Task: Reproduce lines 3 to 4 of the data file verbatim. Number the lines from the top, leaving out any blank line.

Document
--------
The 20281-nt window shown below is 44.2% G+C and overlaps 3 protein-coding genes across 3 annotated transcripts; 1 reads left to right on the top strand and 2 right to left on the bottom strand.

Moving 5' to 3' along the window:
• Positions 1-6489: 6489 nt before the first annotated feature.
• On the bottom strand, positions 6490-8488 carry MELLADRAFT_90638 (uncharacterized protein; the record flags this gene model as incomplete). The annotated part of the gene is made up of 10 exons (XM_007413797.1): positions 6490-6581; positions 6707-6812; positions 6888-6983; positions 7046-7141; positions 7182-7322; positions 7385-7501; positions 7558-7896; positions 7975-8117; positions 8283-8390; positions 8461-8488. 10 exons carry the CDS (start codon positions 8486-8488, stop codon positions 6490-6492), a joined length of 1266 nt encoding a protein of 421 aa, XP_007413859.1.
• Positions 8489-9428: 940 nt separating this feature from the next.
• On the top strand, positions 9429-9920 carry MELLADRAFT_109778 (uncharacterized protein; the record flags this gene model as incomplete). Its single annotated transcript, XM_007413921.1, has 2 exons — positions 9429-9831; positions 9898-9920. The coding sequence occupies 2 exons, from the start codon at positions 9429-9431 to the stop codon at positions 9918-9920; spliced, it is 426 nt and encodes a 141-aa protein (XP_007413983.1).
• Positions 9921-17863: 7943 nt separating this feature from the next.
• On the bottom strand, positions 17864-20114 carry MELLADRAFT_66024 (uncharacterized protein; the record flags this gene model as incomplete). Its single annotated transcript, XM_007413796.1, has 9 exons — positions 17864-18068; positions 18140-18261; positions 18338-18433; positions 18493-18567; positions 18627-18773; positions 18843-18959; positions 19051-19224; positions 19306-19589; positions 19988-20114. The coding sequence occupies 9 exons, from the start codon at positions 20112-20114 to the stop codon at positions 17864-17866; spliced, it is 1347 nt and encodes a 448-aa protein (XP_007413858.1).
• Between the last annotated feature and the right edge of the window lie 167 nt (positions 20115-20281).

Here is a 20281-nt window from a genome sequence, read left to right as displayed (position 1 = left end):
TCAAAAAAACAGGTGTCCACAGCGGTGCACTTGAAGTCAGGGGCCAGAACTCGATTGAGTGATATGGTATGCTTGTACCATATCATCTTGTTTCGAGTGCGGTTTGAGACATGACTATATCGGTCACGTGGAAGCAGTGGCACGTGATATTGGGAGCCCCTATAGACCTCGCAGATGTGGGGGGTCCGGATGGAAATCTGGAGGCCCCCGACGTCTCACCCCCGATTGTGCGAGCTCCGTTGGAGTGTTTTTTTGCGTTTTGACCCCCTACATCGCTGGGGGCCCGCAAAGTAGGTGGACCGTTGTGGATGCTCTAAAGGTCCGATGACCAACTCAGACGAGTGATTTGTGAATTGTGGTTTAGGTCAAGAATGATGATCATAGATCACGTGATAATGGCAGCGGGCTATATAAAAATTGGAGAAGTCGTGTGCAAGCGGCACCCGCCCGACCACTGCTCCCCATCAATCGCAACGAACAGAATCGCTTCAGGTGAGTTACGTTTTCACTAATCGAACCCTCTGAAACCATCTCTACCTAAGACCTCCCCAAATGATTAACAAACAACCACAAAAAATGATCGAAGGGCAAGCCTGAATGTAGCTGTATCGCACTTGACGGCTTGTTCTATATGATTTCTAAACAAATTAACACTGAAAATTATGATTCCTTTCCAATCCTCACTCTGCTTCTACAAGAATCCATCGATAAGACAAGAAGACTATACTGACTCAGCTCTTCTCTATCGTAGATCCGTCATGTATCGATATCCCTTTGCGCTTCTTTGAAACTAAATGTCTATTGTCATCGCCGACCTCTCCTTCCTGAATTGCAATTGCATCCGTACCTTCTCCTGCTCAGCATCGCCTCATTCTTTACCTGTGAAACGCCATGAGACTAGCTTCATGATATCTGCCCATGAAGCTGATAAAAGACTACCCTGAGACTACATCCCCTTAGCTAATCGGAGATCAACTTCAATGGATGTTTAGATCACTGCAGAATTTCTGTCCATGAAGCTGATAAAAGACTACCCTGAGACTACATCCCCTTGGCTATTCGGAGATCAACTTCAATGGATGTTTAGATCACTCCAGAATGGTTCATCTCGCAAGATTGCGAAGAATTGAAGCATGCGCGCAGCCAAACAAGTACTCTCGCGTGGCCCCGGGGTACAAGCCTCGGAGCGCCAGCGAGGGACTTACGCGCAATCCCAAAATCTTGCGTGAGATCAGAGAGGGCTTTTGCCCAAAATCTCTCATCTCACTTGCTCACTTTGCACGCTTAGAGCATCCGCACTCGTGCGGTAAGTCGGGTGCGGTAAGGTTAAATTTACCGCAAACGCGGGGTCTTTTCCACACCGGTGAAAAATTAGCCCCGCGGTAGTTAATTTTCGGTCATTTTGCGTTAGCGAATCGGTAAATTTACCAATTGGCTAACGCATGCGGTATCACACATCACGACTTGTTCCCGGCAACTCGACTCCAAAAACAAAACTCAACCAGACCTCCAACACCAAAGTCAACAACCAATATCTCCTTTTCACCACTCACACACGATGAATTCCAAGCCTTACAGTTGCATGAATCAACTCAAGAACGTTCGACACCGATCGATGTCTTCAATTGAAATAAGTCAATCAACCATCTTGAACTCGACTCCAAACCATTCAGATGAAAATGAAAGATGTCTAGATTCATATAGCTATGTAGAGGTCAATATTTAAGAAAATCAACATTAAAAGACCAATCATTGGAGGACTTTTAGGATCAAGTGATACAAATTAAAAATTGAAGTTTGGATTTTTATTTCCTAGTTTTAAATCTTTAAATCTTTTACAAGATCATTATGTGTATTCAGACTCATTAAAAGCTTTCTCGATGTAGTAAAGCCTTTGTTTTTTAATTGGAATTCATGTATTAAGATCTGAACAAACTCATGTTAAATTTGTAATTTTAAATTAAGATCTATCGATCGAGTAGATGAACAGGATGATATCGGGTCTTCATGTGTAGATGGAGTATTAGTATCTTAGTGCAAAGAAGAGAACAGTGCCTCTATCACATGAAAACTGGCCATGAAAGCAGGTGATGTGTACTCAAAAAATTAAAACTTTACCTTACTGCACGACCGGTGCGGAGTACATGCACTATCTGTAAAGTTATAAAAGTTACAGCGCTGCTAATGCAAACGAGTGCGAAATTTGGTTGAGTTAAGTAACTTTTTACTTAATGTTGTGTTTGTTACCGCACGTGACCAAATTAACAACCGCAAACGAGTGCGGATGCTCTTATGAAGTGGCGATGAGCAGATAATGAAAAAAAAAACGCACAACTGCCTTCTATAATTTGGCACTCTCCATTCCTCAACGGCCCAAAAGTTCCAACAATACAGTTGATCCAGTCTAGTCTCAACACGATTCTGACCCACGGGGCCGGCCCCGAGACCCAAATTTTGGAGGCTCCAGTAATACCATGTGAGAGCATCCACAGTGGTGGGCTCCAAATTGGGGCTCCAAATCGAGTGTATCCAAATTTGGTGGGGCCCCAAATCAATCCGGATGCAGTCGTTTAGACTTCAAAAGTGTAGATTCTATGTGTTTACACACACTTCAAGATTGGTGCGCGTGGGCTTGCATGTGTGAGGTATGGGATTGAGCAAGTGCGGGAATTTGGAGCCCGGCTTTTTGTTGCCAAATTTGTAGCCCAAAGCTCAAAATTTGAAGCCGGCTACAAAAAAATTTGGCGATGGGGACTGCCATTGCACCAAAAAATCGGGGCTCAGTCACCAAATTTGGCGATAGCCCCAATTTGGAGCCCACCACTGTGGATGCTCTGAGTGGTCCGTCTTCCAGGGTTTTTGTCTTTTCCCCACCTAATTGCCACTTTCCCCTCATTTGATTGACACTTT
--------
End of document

• Positions 1-6489: 6489 nt before the first annotated feature.
• On the bottom strand, positions 6490-8488 carry MELLADRAFT_90638 (uncharacterized protein; the record flags this gene model as incomplete). The annotated part of the gene is made up of 10 exons (XM_007413797.1): positions 6490-6581; positions 6707-6812; positions 6888-6983; positions 7046-7141; positions 7182-7322; positions 7385-7501; positions 7558-7896; positions 7975-8117; positions 8283-8390; positions 8461-8488. 10 exons carry the CDS (start codon positions 8486-8488, stop codon positions 6490-6492), a joined length of 1266 nt encoding a protein of 421 aa, XP_007413859.1.